June 20, 2021 by The Citron Review
In her autobiography All God’s Children Need Traveling Shoes, Maya Angelou says, “The ache for home lives in all of us, the safe place where we can go as we are and not be questioned.”
I’ve been thinking about the concept of home lately. Is it only a house, town or region where we were brought up? Or can it be something else, something more? Can it be whatever gives us that feeling which cannot be described but only felt in our bones, in our core?
I’ve always felt deep peace while walking in the woods, among the trees, the sky, the big quiet. As a kid, I’d spend hours sitting under or in trees in the woods, far from noise and demands. Now, as an adult with limited access to the woods, I feel most at home and at peace in my own bedroom. I feel safe there, looking out my second story window into the treetops, insulated from an ever more frightening world. I had a conversation with my cousin, with whom I am very close, and she said she felt most at home with books. She said, “Many times throughout the course of my life, home was in a book. Books are wonderful because you can go away in them for a long time and that’s a delight when your life is tough.” Her teenage daughter said, “Home is where I feel comfortable. Sometimes I just want to go home but I don’t know where it is.”
Acceptance, security, comfort: this is what we all want. It’s not always found where you grew up or in the family you were born into. Often, it’s a family or community you’ve chosen, curated. Sometimes it’s a few minutes, an hour, a day when everything falls into place. If you’re lucky it can be a relationship with someone who gets you just the way you are.
Although home isn’t a dominant theme in our five selections of Creative Nonfiction in this issue, it is a subtle one. In “Barefoot Diptych”, Rachel Laverdiere maps her relationship with a man she cared very much about in beautiful, nostalgic detail. “You kissed my toes and declared them beautiful. Anointed them with flamingo pink polish.” He loved her just the way she was, yet at the end of the relationship, she reveals a truth about the home within herself that his leaving has reawakened.
“A Stream of Prayer” puts us in the middle of a close-knit family separated by continents. Sara Chansarkar’s aunt in India is very ill in hospital and the family is united in prayer and ritual for her healing. Sara thinks back on her relationship with this aunt, to a time when she lived with her family in India. “So, I think of the pickle made by Khala — a glass jar on her terrace containing carrot sticks, soaked in sunlight and spices and love. I lose count of the prayer, my thumb hovering between the middle and index fingers.” Clearly, Sara’s family home in India was infused with love and continues to support a secure foundation that crosses oceans.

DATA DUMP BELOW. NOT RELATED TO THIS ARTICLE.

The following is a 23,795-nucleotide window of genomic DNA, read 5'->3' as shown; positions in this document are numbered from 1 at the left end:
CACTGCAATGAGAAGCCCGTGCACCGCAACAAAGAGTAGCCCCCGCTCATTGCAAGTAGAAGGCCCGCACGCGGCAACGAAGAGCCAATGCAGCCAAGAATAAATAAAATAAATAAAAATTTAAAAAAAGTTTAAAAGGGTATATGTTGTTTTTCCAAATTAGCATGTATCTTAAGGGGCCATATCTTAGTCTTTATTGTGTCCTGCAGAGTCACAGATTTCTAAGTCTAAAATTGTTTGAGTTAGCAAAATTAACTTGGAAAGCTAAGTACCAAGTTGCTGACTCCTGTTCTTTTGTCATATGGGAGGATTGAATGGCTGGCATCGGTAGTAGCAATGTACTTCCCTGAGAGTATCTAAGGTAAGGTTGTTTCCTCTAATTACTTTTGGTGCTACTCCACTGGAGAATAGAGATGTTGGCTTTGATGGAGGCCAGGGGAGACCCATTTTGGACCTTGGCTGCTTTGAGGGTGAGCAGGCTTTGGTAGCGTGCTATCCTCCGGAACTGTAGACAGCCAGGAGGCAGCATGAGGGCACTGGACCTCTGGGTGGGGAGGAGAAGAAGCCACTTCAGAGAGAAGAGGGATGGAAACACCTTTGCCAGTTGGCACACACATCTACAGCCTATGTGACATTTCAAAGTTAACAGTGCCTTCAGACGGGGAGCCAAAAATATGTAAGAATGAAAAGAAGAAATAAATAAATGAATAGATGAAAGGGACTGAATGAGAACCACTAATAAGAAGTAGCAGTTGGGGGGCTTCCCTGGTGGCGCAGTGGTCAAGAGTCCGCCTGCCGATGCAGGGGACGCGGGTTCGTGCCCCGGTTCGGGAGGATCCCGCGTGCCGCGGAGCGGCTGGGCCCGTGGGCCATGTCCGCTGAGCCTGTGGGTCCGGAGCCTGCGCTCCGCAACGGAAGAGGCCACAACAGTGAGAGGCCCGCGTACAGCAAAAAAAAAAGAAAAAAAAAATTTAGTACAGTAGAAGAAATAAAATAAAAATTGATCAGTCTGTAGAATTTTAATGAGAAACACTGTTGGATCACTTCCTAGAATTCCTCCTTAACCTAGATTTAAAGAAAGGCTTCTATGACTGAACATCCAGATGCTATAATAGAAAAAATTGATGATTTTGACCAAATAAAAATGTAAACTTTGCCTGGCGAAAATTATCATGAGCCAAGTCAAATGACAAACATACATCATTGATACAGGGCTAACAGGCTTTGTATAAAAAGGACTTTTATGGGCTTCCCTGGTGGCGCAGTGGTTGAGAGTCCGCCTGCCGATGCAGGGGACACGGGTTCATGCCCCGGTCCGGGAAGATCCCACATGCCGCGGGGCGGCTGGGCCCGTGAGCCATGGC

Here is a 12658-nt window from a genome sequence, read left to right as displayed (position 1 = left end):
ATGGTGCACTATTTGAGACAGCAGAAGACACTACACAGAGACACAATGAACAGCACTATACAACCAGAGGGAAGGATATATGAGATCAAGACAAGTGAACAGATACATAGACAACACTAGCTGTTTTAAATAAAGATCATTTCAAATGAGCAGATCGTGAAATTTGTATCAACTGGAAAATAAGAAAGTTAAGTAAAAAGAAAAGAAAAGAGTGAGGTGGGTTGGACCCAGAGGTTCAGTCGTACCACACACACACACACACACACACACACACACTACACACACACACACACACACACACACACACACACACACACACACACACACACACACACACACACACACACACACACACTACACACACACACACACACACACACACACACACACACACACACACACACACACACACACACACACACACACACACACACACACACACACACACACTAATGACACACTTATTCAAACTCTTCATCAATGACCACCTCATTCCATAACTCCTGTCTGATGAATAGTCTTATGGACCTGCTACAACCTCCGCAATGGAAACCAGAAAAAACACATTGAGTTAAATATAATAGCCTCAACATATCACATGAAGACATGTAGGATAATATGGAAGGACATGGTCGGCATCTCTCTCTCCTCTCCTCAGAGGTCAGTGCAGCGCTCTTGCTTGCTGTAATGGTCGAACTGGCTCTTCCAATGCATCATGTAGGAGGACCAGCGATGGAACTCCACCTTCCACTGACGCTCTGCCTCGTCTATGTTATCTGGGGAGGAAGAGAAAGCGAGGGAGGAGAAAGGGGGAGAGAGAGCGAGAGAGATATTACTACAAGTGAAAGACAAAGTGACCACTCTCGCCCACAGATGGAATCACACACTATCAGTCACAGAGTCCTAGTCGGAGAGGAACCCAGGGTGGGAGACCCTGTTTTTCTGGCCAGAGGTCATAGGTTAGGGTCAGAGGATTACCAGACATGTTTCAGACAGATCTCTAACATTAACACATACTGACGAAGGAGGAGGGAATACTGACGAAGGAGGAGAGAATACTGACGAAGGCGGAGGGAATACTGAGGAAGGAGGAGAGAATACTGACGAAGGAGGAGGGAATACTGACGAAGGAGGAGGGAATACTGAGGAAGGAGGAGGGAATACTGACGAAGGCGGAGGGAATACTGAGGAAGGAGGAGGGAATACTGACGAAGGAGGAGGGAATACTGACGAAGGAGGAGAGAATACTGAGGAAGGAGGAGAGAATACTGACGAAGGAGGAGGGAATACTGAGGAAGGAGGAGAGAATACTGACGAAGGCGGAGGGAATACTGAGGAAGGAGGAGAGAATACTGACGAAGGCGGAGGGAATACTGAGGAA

During the pandemic, home is alternately a refuge and a cage. “Companion” is a micro nonfiction by Jennifer Ronsman taking us into a few dreamy, intimate moments during her confinement. I don’t want to give anything away in this short piece but it is beautifully written, a story many will feel a kinship in reading.
“For twenty-one days my mother waits for me.” Kerry Herlihy takes us on her mother’s life journey in her moving piece, “Thirteen Ways of Looking at a Mother.” From childhood to death, Kerry shows us her mother’s struggle to create a supportive and nurturing life for herself and Kerry. “She comes again and again so I won’t lose the job I need to survive.” A perfect example of family as home.
Finally, Jen Rouse shares her deeply intimate testament of a breakthrough in her life in “Disdain Forward.” She shares her struggle with anxiety, obsession, ritual and the moment she decides to fight it all. “On this day in this room, sitting next to the woman who looks like the thinnest glass and rarely is allowed to see her children, I decide to participate.” She opens the door into a new home, one inhabited by a group of people struggling together, moving forward together, healing together. A family of choice.This is the second issue of The Citron Review with Ronit Plank and myself as Creative Nonfiction Co-editors. It has quickly become our online literary home due to the kindness and exceptional support of the Citron family. We were honored to read each and every submission to this genre and only wish we could publish you all! As I close, I want to invite you to submit your nonfiction stories, essays, memoirs to us and know we will treat each one as the deeply personal gems that they are. I hope you enjoy reading this issue as much as we enjoyed putting it together.
Creative Nonfiction Editor
The Citron Review